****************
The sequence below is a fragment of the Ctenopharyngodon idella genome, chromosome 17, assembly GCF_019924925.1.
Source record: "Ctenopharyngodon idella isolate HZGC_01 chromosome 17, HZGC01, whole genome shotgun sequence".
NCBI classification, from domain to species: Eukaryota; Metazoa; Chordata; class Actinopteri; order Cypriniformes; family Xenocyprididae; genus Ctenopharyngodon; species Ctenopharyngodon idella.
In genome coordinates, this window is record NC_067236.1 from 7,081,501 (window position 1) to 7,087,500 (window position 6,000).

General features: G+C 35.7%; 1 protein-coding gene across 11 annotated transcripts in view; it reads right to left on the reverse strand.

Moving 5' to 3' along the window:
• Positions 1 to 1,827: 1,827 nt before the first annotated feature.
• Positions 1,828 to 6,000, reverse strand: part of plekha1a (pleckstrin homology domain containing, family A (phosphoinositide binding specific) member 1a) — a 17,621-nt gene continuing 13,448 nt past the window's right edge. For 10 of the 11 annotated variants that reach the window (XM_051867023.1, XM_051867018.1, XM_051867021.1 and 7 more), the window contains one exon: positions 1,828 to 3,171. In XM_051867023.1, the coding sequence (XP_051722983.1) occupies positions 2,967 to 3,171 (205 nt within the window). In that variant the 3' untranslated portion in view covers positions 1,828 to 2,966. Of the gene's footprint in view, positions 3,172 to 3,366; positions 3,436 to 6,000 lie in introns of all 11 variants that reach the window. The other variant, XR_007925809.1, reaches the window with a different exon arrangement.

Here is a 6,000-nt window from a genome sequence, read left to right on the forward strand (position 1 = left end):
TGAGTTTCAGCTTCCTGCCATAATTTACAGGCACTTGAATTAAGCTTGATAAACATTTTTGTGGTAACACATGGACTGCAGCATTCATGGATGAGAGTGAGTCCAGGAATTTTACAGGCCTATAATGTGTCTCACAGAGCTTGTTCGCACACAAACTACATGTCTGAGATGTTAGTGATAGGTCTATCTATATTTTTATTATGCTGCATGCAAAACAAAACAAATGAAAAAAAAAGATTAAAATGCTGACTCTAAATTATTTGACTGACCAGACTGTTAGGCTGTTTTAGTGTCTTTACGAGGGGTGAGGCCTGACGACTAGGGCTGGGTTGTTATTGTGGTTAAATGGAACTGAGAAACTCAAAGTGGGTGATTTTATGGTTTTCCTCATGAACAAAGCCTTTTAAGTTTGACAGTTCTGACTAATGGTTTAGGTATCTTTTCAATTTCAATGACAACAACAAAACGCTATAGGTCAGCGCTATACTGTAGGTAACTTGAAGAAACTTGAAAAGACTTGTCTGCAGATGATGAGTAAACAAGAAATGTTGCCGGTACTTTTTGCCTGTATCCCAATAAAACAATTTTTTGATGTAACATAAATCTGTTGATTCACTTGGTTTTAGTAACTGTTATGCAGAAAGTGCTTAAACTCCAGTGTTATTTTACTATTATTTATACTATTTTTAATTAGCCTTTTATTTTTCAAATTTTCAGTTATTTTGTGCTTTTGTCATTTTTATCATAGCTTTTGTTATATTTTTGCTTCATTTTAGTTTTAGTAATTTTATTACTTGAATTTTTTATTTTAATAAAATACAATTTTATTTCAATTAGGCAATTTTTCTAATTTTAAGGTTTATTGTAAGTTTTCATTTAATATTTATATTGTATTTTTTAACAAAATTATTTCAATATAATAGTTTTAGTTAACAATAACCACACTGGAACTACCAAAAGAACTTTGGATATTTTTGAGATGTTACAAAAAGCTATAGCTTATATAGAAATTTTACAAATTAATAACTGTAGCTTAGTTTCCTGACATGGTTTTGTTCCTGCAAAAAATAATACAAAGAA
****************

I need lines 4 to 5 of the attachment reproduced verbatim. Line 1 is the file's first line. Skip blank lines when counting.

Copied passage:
In genome coordinates, this window is record NC_067236.1 from 7,081,501 (window position 1) to 7,087,500 (window position 6,000).

General features: G+C 35.7%; 1 protein-coding gene across 11 annotated transcripts in view; it reads right to left on the reverse strand.